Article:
Dentist salaries (owner and associates) also have been trending downward during the past 10 years and it seems like that will continue.

A lot of those schools were reopened rather than new openings. In 1979, ADA recorded 6300 first year enrollees. That number started to decline to 4000s throughout the years with several dental schools closing down. In comparison, we have just recently hit the same number of dental enrollees at 6300 first time enrollees in 2018. So basically, while our population grew 50% since 1979 from 220 mil to 330 mil, the number of grads didn't increase. Assuming that they started at 22-25 years old in 1979, they would be 62-65 years old now and getting ready to retire soon.

We already have a legitimate example of what not to do, aka the APhA. All the ADA and CODA have to do is not follow the example and dental will be in a decent place. The real problem is that applications are starting to decline again due to the ridiculous tuition that dental schools charge. CODA should really rule that schools cannot increase class size willy nilly, and implement some sort of tuition ceiling. If we can find a way to address this, then dental will be in a great place.
 
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allantois

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These lists are stupid
 
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pookey123

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financially dental school on full scholarship (like hpsp for example) is still a good bet. even better if you can match into endo or omfs. dentist incomes are stagnant I believe but not exactly dropping like a rock. key issue is overcoming debt and increasing costs/ lower margins due to insurance and high ppe prices (which hopefully will improve in a year)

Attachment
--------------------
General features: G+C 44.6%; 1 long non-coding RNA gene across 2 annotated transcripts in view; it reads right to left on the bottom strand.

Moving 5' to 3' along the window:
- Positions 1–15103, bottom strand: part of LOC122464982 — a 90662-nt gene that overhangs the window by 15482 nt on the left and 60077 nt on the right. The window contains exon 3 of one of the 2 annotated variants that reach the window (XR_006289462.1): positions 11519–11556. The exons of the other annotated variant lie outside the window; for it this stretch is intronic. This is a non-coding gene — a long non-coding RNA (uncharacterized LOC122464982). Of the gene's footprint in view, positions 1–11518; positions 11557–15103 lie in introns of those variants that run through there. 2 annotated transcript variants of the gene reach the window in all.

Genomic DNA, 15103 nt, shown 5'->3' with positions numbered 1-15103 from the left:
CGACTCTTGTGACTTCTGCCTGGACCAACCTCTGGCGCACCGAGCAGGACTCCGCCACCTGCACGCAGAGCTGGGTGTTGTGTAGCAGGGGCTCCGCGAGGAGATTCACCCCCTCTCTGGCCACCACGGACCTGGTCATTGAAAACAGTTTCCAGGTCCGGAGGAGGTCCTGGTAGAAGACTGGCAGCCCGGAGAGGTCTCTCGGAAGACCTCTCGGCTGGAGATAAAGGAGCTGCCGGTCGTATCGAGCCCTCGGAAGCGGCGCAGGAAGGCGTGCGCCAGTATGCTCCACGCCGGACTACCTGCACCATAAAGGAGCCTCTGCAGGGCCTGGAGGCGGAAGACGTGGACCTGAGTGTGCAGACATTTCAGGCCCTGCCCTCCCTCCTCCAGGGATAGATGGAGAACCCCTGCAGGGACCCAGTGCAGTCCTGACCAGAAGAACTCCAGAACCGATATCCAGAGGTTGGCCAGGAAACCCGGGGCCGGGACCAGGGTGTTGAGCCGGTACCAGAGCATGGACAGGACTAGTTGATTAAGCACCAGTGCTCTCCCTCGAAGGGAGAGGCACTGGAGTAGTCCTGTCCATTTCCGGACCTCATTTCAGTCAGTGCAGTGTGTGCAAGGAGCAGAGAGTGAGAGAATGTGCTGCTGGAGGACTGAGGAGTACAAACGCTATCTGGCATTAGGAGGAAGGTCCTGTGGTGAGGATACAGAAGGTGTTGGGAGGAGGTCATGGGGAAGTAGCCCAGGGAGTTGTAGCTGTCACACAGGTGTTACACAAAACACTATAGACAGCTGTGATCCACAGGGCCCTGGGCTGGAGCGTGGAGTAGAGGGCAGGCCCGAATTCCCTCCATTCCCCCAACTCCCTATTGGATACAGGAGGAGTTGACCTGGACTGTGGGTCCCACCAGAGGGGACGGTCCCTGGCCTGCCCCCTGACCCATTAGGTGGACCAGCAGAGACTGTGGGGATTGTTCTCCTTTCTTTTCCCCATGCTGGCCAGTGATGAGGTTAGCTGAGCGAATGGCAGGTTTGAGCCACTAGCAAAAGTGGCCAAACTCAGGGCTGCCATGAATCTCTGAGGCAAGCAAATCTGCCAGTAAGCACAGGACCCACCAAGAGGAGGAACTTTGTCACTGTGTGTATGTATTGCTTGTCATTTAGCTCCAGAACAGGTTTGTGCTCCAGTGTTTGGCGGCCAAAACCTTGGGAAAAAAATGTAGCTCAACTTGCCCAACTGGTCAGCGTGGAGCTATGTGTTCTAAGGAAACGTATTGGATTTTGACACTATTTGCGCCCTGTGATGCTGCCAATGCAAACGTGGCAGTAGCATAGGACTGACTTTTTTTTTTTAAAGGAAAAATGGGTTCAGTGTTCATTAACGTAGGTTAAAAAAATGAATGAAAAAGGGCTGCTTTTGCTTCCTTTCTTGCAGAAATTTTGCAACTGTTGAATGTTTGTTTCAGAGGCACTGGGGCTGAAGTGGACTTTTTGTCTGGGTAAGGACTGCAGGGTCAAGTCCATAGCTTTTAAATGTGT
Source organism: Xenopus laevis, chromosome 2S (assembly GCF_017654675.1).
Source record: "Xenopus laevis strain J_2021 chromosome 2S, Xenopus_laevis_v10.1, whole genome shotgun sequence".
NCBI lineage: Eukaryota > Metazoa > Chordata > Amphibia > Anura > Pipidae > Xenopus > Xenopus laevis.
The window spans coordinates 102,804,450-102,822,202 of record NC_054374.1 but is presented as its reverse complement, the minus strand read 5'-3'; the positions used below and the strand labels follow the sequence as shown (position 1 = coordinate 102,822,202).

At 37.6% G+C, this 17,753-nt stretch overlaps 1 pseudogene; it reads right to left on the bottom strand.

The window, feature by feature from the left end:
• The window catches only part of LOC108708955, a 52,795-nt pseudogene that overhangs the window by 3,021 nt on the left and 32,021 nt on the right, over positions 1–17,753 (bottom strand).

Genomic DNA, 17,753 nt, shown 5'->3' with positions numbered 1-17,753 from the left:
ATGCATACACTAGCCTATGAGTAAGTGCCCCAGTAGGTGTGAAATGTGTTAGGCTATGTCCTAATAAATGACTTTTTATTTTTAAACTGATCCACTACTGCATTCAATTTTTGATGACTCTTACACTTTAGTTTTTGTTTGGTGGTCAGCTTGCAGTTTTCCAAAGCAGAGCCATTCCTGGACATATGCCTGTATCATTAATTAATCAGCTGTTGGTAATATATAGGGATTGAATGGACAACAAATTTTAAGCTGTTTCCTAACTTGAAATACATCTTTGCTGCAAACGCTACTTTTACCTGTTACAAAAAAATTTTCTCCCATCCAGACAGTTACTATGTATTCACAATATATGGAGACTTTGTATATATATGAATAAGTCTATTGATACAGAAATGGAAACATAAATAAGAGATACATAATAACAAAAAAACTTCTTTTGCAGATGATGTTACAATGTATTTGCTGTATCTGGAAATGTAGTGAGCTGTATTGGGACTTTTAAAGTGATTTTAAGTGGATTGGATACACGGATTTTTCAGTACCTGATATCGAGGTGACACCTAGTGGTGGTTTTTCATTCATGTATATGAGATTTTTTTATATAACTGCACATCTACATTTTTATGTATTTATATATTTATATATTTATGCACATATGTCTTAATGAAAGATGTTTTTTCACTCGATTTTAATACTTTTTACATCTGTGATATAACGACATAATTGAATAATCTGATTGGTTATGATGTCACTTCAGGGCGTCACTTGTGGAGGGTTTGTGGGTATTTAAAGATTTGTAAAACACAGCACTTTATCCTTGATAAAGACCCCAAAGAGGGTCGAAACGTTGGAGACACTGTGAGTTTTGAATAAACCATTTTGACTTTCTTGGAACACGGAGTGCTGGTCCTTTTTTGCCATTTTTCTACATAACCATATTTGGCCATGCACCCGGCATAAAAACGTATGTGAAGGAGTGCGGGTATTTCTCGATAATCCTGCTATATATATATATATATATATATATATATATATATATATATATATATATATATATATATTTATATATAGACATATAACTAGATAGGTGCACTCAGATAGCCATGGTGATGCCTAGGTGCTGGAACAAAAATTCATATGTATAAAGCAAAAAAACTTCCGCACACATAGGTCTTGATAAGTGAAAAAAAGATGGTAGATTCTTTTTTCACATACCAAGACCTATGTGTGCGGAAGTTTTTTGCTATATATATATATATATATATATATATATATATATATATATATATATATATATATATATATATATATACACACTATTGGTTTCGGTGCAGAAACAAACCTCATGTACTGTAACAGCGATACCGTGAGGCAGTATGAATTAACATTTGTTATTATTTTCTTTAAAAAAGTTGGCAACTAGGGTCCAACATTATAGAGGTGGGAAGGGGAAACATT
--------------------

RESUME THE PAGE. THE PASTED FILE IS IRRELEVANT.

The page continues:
apparently dental anesthesiologists are also paid decent from what I hear. really, you want to avoid being an "employee dentist" don't take that job at walmart! or aspen

dentistry is still better than pharmacy at least for now
 
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mmc12

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This dude put Pharmacist at the "same level" as a Dentist. Go over to the SDN Pre-Pharm pages and check out the chaos yourself -- Pharmacy is dying. Not saying dentistry is all that, but after seeing him put a pharmacist at the "same level" as a dentist or doctor, guy lost much of his credibility.
Salaries have been going down in pharmacy (as well as dentistry) due to oversaturation of pharmacists but a retail pharmacist employed by corporate working 40 hours would make at least 120k and that would be on a lower side. Most would make 140k or above with benefits. Not to mention that pharmacy debt, while substantial, is still less than dental school
 

Bigjt1420

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Salaries have been going down in pharmacy (as well as dentistry) due to oversaturation of pharmacists but a retail pharmacist employed by corporate working 40 hours would make at least 120k and that would be on a lower side. Most would make 140k or above with benefits.
I believe you, but the problem is is that these Corporate pharmacies won't employ you for 40 hours now. They'll give you 32 with lesser benefits because they can (due to oversaturation). I'm on the dental side, so I don't know all in's-and-out's, but just go over to Pre-Pharm SDN and you'll see for yourself if you wont take my word for it.